Sharice Davids won the Kansas primary with hard work, focus on what was important, and avoiding the distractions from outside influences. That sound like a practice that would work in Congress, too. (You know ... instead of grandstanding on legislation that has no chance of ever actually becoming law.)
Davids, Ho Chunk, was an unlikely candidate. She started late, just four months ago, running against a candidate who had been working for a year on that race.
But in politics timing is everything. And those four months were exactly the right time. This year is one where women across the country are coming together as candidates and as voters in an unprecedented way. Native women, too. There are now two Native women, Davids and Deb. Haaland, Laguna Pueblo, as their party nominees for the November election. And two more. Amanda Douglas in Oklahoma, and Sherry Alu Campagna, Native Hawaiian, running in Hawaii, that could bring that total to four.
Unprecedented. Amazing. And so long past time. There have been some 12,000 people (mostly men) elected to Congress since 1789. It's time for new voices.
And it's not just Indian Country ready to listen. More women than ever are running for and winning primary elections. As the Brookings Institution pointed out: "If enough of these women get elected in 2018 to tip control of the House to the Democrats, we could see significant changes to the congressional agenda."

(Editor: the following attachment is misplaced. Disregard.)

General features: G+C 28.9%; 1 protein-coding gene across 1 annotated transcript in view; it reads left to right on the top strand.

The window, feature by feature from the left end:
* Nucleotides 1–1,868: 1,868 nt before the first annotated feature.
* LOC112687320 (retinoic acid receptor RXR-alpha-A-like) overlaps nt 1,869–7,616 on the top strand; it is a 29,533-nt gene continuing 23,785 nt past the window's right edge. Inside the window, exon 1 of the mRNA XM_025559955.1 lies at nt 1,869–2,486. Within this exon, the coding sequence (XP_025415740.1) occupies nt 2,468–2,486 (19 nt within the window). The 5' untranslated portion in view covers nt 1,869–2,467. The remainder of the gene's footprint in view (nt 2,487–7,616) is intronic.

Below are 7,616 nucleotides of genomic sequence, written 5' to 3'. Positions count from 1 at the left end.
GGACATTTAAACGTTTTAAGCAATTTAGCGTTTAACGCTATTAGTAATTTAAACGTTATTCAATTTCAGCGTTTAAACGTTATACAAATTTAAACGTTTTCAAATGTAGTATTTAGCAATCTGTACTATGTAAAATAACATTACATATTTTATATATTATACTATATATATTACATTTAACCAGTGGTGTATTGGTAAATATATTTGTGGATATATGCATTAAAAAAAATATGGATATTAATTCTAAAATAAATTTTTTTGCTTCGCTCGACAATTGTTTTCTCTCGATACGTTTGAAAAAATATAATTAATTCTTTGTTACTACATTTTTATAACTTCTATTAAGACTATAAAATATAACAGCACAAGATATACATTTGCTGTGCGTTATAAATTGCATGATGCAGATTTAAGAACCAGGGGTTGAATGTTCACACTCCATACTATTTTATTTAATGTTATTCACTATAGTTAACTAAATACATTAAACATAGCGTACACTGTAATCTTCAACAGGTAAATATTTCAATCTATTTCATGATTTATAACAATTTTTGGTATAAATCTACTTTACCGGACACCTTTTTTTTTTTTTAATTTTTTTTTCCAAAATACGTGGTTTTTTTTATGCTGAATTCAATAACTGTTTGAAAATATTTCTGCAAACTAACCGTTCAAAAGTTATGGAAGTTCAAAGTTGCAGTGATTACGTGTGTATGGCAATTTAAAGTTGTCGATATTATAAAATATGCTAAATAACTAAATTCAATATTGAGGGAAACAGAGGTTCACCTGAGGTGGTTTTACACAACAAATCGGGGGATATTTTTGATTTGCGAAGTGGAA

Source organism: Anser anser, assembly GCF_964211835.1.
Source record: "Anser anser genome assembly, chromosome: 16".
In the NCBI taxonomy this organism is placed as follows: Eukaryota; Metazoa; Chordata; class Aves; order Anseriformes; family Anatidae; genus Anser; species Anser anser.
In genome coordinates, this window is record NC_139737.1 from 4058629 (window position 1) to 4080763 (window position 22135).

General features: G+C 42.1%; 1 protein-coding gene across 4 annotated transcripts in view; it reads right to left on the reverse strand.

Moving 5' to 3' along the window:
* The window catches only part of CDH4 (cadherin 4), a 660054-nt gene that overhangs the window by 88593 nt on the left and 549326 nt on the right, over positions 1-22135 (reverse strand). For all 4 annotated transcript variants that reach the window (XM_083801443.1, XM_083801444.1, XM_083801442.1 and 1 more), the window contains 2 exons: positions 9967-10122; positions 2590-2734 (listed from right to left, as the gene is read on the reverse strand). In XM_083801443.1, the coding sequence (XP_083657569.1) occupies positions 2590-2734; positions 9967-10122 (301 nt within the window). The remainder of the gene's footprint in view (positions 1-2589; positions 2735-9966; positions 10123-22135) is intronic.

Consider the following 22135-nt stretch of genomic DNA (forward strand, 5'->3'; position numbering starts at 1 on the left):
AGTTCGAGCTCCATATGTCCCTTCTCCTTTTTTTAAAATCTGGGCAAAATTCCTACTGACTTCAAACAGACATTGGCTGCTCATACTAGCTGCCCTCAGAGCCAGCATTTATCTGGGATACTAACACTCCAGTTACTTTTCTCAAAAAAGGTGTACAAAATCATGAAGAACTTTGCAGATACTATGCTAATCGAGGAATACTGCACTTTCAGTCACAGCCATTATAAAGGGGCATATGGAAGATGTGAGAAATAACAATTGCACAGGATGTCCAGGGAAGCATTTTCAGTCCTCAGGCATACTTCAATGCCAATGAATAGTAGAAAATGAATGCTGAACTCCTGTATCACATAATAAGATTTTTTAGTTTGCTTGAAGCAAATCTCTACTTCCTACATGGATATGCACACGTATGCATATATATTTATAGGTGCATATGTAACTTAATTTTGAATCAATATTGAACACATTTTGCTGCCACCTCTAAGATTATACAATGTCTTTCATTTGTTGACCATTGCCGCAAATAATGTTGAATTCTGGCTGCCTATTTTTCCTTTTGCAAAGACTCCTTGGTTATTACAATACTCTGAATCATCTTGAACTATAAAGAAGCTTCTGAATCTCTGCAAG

The candidates are not doing this alone. There is another trend at work, a growing gender gap of voters. This trend is what helped Davids win the primary. In states across the country the gender gap is widening to more than 20 points. The thing is it's not just the gender gap, it's the turnout. Women are showing up in greater numbers, too. And that's defining the 2018 election.
Tuesday night, in addition to Davids win, former Michigan state Rep. Rashida Tlaib won the Democratic nomination to run unopposed for the House seat long held by former Rep. John Conyers. She will be the first Muslim woman to win election to Congress.
This is the untold story of this election, that the country, thanks to women voters, is finally stepping up to the diversity that is present.
The late Wilma Mankiller used to say that no government can function with only half its people. "Where are your women?" she said Cherokee leaders once asked the Americans.
There is a better answer this morning.
Davids tweeted this morning: "The ~~@~~KCStar has called it - I’m humbled to be your Democratic nominee in ~~#~~KS03. Thank you to my 5 fellow Dem candidates, who were each a part of energizing our district throughout the primary. I look forward to working w/ them & all of you to change the face of KS politics."
EMILY's list issued a statement to congratulate Davids. “Sharice is a fighter through and through, and with her primary victory, she’s prepared to take on Congressman Kevin Yoder and show 3rd District voters that she’s the best choice to represent them in Congress. Unlike Yoder, Sharice will work to protect access to affordable health care and make decisions based on what’s best for people in the district — not as a pawn of Donald Trump. She’s also on track to make history as one of the first Native American women in Congress, the first openly gay member of the Kansas congressional delegation, and the first Democratic woman to represent this district. EMILY’s List is proud to congratulate Sharice on her hard-earned victory and we look forward to helping her flip this seat in November.”
Mark Trahant is editor of Indian Country Today. He is a member of the Shoshone-Bannock Tribes. Follow him on Twitter -@TrahantReports